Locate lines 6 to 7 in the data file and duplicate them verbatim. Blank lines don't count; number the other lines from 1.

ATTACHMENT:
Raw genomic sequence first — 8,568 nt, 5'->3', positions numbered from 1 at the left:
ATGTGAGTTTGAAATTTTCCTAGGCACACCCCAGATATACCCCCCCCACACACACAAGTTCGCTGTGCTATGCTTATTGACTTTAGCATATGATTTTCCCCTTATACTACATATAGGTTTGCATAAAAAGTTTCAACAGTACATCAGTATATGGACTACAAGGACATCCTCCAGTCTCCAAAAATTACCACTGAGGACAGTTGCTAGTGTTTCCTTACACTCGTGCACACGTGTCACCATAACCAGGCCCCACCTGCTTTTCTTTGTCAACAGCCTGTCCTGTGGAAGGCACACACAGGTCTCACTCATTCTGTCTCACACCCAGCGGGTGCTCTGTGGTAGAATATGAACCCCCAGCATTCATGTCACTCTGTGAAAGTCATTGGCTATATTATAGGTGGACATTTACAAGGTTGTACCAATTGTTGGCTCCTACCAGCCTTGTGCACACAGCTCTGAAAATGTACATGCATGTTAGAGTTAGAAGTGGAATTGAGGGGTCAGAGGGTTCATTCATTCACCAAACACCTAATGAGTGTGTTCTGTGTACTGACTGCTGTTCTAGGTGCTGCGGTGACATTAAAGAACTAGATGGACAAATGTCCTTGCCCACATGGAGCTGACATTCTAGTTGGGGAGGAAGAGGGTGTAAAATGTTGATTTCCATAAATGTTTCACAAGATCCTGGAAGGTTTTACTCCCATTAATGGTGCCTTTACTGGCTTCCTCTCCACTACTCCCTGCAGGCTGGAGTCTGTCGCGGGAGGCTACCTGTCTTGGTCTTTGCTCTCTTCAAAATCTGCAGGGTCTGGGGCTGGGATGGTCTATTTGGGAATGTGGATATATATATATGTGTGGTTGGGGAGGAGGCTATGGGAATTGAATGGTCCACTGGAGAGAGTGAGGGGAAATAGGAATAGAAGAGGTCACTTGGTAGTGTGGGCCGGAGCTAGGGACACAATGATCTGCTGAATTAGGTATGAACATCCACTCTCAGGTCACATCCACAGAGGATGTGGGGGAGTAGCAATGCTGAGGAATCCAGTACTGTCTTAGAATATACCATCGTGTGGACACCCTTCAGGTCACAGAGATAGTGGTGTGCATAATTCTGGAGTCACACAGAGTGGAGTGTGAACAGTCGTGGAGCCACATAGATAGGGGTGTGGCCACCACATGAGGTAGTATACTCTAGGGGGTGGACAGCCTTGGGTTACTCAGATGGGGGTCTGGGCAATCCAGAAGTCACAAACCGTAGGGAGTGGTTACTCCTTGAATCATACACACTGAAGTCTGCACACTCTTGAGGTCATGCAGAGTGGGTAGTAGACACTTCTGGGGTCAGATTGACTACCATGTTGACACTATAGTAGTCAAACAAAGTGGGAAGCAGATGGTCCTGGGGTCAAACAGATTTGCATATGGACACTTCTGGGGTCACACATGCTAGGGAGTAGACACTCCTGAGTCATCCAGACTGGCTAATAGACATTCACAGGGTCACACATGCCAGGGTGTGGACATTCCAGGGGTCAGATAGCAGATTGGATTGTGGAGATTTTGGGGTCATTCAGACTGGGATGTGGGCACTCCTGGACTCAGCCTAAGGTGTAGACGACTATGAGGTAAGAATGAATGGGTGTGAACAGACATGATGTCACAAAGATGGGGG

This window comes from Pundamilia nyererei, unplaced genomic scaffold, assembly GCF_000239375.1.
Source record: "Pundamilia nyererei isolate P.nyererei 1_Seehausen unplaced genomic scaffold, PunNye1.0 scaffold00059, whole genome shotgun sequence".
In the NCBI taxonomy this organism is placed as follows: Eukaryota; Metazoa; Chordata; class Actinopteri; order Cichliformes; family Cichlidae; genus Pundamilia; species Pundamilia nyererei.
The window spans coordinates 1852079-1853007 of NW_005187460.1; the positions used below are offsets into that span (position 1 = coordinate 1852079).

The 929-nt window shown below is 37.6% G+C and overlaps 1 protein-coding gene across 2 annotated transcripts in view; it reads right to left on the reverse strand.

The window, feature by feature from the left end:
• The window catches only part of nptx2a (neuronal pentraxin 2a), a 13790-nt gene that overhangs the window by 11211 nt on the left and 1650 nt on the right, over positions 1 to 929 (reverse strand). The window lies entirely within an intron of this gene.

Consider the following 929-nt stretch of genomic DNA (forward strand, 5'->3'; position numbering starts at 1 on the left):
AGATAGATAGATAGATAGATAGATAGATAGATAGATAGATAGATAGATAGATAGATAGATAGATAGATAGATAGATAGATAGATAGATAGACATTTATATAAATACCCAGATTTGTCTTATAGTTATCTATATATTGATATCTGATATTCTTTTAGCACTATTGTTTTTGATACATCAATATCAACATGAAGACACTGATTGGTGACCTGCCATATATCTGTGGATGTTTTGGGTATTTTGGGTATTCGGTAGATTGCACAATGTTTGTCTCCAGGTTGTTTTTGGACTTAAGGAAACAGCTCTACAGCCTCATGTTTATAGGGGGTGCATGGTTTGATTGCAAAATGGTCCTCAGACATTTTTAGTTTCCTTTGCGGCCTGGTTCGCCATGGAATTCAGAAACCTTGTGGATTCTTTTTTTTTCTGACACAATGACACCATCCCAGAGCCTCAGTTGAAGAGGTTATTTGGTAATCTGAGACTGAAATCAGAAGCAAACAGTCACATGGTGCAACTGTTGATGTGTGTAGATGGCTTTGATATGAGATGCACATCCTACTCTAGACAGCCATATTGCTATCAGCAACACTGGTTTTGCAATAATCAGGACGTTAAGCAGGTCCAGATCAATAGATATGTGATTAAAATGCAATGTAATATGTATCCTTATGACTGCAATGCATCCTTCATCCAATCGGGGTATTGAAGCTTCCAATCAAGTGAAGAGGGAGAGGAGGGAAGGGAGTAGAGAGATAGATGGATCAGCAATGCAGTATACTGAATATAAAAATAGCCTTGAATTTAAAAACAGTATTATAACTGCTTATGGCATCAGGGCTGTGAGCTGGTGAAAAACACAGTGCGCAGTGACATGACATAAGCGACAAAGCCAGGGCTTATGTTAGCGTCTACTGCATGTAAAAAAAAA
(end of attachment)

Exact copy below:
The window spans coordinates 1852079-1853007 of NW_005187460.1; the positions used below are offsets into that span (position 1 = coordinate 1852079).

The 929-nt window shown below is 37.6% G+C and overlaps 1 protein-coding gene across 2 annotated transcripts in view; it reads right to left on the reverse strand.